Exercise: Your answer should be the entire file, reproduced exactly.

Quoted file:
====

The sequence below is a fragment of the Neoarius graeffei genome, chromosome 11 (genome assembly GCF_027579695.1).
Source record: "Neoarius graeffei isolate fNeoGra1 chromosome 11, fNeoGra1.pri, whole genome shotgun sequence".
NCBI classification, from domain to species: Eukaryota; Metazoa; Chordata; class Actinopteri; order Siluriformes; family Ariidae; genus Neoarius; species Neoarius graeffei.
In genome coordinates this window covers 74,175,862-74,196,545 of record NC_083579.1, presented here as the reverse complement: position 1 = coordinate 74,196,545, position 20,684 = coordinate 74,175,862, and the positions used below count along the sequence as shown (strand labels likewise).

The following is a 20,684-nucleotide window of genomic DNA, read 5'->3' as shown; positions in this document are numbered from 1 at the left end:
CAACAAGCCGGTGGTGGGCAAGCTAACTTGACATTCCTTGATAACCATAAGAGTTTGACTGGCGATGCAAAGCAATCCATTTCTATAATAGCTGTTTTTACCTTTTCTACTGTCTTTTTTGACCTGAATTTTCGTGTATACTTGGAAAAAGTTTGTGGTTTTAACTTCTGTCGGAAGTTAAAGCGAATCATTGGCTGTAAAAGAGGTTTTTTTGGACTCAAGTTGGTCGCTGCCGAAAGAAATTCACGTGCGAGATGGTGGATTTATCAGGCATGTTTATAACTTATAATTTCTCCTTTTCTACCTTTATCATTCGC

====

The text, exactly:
The sequence below is a fragment of the Neoarius graeffei genome, chromosome 11 (genome assembly GCF_027579695.1).
Source record: "Neoarius graeffei isolate fNeoGra1 chromosome 11, fNeoGra1.pri, whole genome shotgun sequence".
NCBI classification, from domain to species: Eukaryota; Metazoa; Chordata; class Actinopteri; order Siluriformes; family Ariidae; genus Neoarius; species Neoarius graeffei.
In genome coordinates this window covers 74,175,862-74,196,545 of record NC_083579.1, presented here as the reverse complement: position 1 = coordinate 74,196,545, position 20,684 = coordinate 74,175,862, and the positions used below count along the sequence as shown (strand labels likewise).

The following is a 20,684-nucleotide window of genomic DNA, read 5'->3' as shown; positions in this document are numbered from 1 at the left end:
CAACAAGCCGGTGGTGGGCAAGCTAACTTGACATTCCTTGATAACCATAAGAGTTTGACTGGCGATGCAAAGCAATCCATTTCTATAATAGCTGTTTTTACCTTTTCTACTGTCTTTTTTGACCTGAATTTTCGTGTATACTTGGAAAAAGTTTGTGGTTTTAACTTCTGTCGGAAGTTAAAGCGAATCATTGGCTGTAAAAGAGGTTTTTTTGGACTCAAGTTGGTCGCTGCCGAAAGAAATTCACGTGCGAGATGGTGGATTTATCAGGCATGTTTATAACTTATAATTTCTCCTTTTCTACCTTTATCATTCGC